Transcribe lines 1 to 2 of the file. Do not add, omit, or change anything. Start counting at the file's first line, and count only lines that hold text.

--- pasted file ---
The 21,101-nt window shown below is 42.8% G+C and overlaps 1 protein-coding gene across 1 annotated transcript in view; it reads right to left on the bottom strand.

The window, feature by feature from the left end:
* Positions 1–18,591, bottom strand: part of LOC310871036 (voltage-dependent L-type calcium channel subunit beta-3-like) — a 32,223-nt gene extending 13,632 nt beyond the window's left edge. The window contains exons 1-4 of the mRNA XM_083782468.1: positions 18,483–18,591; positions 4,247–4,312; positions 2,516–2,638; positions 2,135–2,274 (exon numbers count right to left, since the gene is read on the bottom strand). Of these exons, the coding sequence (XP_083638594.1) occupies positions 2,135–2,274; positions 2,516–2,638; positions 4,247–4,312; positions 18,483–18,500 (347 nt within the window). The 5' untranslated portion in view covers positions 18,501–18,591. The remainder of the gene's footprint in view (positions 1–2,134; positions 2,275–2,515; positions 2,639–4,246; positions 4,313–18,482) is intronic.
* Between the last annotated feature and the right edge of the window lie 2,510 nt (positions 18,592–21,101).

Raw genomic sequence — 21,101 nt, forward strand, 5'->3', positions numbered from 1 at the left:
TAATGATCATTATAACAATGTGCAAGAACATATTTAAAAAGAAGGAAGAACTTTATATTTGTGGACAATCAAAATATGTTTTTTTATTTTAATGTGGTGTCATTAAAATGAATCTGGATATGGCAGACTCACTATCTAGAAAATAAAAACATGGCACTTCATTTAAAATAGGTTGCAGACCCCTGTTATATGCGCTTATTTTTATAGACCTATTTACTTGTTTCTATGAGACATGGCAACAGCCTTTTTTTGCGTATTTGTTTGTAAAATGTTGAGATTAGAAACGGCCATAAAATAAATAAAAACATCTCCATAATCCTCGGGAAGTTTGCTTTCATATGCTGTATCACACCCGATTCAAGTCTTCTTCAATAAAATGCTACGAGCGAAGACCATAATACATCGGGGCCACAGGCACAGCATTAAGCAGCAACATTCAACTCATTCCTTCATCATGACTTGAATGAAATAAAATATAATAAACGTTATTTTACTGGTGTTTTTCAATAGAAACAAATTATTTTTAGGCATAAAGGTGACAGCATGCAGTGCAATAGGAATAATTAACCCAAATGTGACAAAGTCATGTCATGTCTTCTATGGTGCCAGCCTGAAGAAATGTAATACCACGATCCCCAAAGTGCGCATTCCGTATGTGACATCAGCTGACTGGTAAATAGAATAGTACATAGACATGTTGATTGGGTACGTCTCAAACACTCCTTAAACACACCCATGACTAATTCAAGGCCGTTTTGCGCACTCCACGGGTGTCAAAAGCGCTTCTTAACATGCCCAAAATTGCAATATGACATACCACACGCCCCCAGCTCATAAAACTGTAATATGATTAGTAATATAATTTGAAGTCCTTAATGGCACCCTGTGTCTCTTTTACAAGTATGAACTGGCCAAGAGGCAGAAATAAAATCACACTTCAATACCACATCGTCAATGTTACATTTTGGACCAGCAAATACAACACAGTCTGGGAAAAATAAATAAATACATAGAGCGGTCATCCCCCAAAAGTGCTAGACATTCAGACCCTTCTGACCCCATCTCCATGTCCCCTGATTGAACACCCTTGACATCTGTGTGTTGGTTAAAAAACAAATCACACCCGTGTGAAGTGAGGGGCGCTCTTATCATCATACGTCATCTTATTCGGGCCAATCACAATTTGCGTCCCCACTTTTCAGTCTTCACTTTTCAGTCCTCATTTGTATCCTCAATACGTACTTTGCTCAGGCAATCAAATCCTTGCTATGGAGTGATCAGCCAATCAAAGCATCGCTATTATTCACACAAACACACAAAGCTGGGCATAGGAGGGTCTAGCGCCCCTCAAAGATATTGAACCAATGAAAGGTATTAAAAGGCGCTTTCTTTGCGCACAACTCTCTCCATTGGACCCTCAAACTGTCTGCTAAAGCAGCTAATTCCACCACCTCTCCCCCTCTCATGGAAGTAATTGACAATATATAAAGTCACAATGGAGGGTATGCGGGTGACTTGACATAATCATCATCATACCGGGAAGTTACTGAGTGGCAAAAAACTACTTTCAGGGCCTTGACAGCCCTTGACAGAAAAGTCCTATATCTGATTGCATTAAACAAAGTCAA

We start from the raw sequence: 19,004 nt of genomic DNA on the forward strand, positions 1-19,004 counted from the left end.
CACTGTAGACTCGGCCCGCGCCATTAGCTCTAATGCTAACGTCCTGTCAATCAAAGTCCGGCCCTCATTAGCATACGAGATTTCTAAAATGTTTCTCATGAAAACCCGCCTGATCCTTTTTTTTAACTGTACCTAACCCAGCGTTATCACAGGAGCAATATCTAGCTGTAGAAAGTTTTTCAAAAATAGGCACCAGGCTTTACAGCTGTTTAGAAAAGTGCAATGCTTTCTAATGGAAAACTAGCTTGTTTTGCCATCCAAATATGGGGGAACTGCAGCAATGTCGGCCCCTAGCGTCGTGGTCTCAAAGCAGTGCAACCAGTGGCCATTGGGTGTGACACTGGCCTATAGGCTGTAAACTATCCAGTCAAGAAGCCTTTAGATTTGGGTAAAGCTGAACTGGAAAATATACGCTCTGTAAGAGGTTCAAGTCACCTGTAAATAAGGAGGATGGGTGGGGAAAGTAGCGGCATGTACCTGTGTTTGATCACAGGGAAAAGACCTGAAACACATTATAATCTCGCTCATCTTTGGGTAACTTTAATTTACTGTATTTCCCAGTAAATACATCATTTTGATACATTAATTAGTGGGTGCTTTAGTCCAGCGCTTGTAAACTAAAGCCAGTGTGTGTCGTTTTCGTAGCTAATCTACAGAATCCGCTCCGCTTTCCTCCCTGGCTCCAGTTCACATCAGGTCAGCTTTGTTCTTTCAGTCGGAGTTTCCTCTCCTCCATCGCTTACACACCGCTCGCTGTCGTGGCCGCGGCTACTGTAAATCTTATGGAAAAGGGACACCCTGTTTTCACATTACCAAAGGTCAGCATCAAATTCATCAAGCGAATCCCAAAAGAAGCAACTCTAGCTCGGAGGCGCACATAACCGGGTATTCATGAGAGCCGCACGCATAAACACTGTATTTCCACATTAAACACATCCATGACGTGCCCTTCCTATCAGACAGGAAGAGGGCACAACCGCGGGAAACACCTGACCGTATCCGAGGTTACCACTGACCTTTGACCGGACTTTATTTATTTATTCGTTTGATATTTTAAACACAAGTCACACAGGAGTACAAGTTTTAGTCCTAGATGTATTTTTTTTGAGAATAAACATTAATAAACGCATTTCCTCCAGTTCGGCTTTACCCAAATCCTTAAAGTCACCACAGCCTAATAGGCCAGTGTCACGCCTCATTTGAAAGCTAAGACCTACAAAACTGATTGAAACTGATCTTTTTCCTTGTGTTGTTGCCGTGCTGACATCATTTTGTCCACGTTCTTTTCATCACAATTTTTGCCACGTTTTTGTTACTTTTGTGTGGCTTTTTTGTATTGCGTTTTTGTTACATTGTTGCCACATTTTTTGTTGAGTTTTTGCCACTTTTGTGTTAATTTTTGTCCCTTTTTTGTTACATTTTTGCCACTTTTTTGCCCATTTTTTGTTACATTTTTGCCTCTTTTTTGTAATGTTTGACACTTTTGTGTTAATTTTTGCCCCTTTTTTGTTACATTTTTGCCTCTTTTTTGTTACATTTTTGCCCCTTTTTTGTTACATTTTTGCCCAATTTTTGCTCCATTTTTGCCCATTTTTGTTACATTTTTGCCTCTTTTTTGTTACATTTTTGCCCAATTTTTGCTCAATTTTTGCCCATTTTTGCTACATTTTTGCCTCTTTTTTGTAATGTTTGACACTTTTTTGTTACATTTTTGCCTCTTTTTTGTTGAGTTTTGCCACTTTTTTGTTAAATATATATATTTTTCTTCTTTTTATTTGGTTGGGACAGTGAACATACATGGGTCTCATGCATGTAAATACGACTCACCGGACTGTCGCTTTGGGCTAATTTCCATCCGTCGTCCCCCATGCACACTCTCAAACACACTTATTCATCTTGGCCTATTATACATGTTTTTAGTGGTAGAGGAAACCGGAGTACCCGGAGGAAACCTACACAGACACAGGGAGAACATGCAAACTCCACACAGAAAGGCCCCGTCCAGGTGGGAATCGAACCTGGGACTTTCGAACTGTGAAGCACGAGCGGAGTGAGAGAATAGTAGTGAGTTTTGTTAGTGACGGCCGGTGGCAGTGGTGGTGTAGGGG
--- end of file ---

The 21,101-nt window shown below is 42.8% G+C and overlaps 1 protein-coding gene across 1 annotated transcript in view; it reads right to left on the bottom strand.

The window, feature by feature from the left end: